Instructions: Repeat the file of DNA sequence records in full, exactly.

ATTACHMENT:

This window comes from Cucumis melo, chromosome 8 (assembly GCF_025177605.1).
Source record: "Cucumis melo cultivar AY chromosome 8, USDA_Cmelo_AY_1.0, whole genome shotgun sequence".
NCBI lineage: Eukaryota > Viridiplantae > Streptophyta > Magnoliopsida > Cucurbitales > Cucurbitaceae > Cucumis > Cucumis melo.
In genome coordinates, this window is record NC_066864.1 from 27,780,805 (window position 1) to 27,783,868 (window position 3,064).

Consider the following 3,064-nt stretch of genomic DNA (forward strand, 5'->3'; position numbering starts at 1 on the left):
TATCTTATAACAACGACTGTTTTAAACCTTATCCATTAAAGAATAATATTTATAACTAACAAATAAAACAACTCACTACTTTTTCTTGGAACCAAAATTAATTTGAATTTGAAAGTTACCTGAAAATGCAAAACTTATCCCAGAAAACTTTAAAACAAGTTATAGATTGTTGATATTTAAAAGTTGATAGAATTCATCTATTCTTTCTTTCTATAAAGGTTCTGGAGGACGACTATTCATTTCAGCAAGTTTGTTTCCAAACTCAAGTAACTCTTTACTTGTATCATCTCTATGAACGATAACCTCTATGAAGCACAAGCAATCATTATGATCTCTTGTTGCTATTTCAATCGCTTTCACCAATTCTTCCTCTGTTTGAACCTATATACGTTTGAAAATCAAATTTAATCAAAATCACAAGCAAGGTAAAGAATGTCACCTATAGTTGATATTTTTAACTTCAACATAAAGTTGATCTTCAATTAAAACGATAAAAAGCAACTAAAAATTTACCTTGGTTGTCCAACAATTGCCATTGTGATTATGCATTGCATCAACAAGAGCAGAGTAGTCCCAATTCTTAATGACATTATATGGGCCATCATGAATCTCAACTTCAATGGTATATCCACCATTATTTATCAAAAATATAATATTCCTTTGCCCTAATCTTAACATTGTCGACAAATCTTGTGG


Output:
This window comes from Cucumis melo, chromosome 8 (assembly GCF_025177605.1).
Source record: "Cucumis melo cultivar AY chromosome 8, USDA_Cmelo_AY_1.0, whole genome shotgun sequence".
NCBI lineage: Eukaryota > Viridiplantae > Streptophyta > Magnoliopsida > Cucurbitales > Cucurbitaceae > Cucumis > Cucumis melo.
In genome coordinates, this window is record NC_066864.1 from 27,780,805 (window position 1) to 27,783,868 (window position 3,064).

Consider the following 3,064-nt stretch of genomic DNA (forward strand, 5'->3'; position numbering starts at 1 on the left):
TATCTTATAACAACGACTGTTTTAAACCTTATCCATTAAAGAATAATATTTATAACTAACAAATAAAACAACTCACTACTTTTTCTTGGAACCAAAATTAATTTGAATTTGAAAGTTACCTGAAAATGCAAAACTTATCCCAGAAAACTTTAAAACAAGTTATAGATTGTTGATATTTAAAAGTTGATAGAATTCATCTATTCTTTCTTTCTATAAAGGTTCTGGAGGACGACTATTCATTTCAGCAAGTTTGTTTCCAAACTCAAGTAACTCTTTACTTGTATCATCTCTATGAACGATAACCTCTATGAAGCACAAGCAATCATTATGATCTCTTGTTGCTATTTCAATCGCTTTCACCAATTCTTCCTCTGTTTGAACCTATATACGTTTGAAAATCAAATTTAATCAAAATCACAAGCAAGGTAAAGAATGTCACCTATAGTTGATATTTTTAACTTCAACATAAAGTTGATCTTCAATTAAAACGATAAAAAGCAACTAAAAATTTACCTTGGTTGTCCAACAATTGCCATTGTGATTATGCATTGCATCAACAAGAGCAGAGTAGTCCCAATTCTTAATGACATTATATGGGCCATCATGAATCTCAACTTCAATGGTATATCCACCATTATTTATCAAAAATATAATATTCCTTTGCCCTAATCTTAACATTGTCGACAAATCTTGTGG